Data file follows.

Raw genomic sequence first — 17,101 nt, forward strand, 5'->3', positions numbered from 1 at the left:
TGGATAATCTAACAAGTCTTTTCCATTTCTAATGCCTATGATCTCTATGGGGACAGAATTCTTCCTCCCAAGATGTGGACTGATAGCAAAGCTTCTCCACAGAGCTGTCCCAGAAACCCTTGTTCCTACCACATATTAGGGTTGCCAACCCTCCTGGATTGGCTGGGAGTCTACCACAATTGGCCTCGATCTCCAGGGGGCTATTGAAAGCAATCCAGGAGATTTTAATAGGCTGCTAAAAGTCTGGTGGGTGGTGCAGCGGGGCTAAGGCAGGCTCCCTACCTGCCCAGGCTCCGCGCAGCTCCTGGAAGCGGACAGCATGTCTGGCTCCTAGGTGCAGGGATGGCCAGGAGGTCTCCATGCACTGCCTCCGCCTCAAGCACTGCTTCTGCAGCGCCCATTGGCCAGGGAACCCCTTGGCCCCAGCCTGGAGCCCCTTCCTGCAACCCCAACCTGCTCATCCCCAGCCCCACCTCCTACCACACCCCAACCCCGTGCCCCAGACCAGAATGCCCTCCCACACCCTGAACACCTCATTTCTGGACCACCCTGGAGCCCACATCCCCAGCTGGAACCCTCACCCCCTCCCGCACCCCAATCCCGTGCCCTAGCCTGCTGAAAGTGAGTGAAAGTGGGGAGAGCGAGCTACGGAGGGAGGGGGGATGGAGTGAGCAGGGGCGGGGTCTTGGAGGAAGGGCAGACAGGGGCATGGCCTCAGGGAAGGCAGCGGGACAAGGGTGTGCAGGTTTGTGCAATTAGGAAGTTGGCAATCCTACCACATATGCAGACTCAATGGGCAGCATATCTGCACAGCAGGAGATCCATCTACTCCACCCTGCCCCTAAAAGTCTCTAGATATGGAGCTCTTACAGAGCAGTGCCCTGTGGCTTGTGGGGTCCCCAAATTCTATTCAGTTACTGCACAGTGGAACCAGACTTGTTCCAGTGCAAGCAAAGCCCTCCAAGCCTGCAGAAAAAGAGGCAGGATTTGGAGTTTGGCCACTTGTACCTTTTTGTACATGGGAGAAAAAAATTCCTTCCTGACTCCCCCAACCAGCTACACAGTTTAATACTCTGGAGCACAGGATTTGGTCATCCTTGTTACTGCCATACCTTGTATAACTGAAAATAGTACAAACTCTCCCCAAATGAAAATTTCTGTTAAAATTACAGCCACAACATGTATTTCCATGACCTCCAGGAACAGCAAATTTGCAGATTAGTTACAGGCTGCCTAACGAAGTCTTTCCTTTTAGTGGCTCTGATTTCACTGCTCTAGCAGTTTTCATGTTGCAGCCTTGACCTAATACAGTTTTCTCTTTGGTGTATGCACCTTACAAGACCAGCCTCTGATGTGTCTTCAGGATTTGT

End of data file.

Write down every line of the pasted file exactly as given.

Raw genomic sequence first — 17,101 nt, forward strand, 5'->3', positions numbered from 1 at the left:
TGGATAATCTAACAAGTCTTTTCCATTTCTAATGCCTATGATCTCTATGGGGACAGAATTCTTCCTCCCAAGATGTGGACTGATAGCAAAGCTTCTCCACAGAGCTGTCCCAGAAACCCTTGTTCCTACCACATATTAGGGTTGCCAACCCTCCTGGATTGGCTGGGAGTCTACCACAATTGGCCTCGATCTCCAGGGGGCTATTGAAAGCAATCCAGGAGATTTTAATAGGCTGCTAAAAGTCTGGTGGGTGGTGCAGCGGGGCTAAGGCAGGCTCCCTACCTGCCCAGGCTCCGCGCAGCTCCTGGAAGCGGACAGCATGTCTGGCTCCTAGGTGCAGGGATGGCCAGGAGGTCTCCATGCACTGCCTCCGCCTCAAGCACTGCTTCTGCAGCGCCCATTGGCCAGGGAACCCCTTGGCCCCAGCCTGGAGCCCCTTCCTGCAACCCCAACCTGCTCATCCCCAGCCCCACCTCCTACCACACCCCAACCCCGTGCCCCAGACCAGAATGCCCTCCCACACCCTGAACACCTCATTTCTGGACCACCCTGGAGCCCACATCCCCAGCTGGAACCCTCACCCCCTCCCGCACCCCAATCCCGTGCCCTAGCCTGCTGAAAGTGAGTGAAAGTGGGGAGAGCGAGCTACGGAGGGAGGGGGGATGGAGTGAGCAGGGGCGGGGTCTTGGAGGAAGGGCAGACAGGGGCATGGCCTCAGGGAAGGCAGCGGGACAAGGGTGTGCAGGTTTGTGCAATTAGGAAGTTGGCAATCCTACCACATATGCAGACTCAATGGGCAGCATATCTGCACAGCAGGAGATCCATCTACTCCACCCTGCCCCTAAAAGTCTCTAGATATGGAGCTCTTACAGAGCAGTGCCCTGTGGCTTGTGGGGTCCCCAAATTCTATTCAGTTACTGCACAGTGGAACCAGACTTGTTCCAGTGCAAGCAAAGCCCTCCAAGCCTGCAGAAAAAGAGGCAGGATTTGGAGTTTGGCCACTTGTACCTTTTTGTACATGGGAGAAAAAAATTCCTTCCTGACTCCCCCAACCAGCTACACAGTTTAATACTCTGGAGCACAGGATTTGGTCATCCTTGTTACTGCCATACCTTGTATAACTGAAAATAGTACAAACTCTCCCCAAATGAAAATTTCTGTTAAAATTACAGCCACAACATGTATTTCCATGACCTCCAGGAACAGCAAATTTGCAGATTAGTTACAGGCTGCCTAACGAAGTCTTTCCTTTTAGTGGCTCTGATTTCACTGCTCTAGCAGTTTTCATGTTGCAGCCTTGACCTAATACAGTTTTCTCTTTGGTGTATGCACCTTACAAGACCAGCCTCTGATGTGTCTTCAGGATTTGT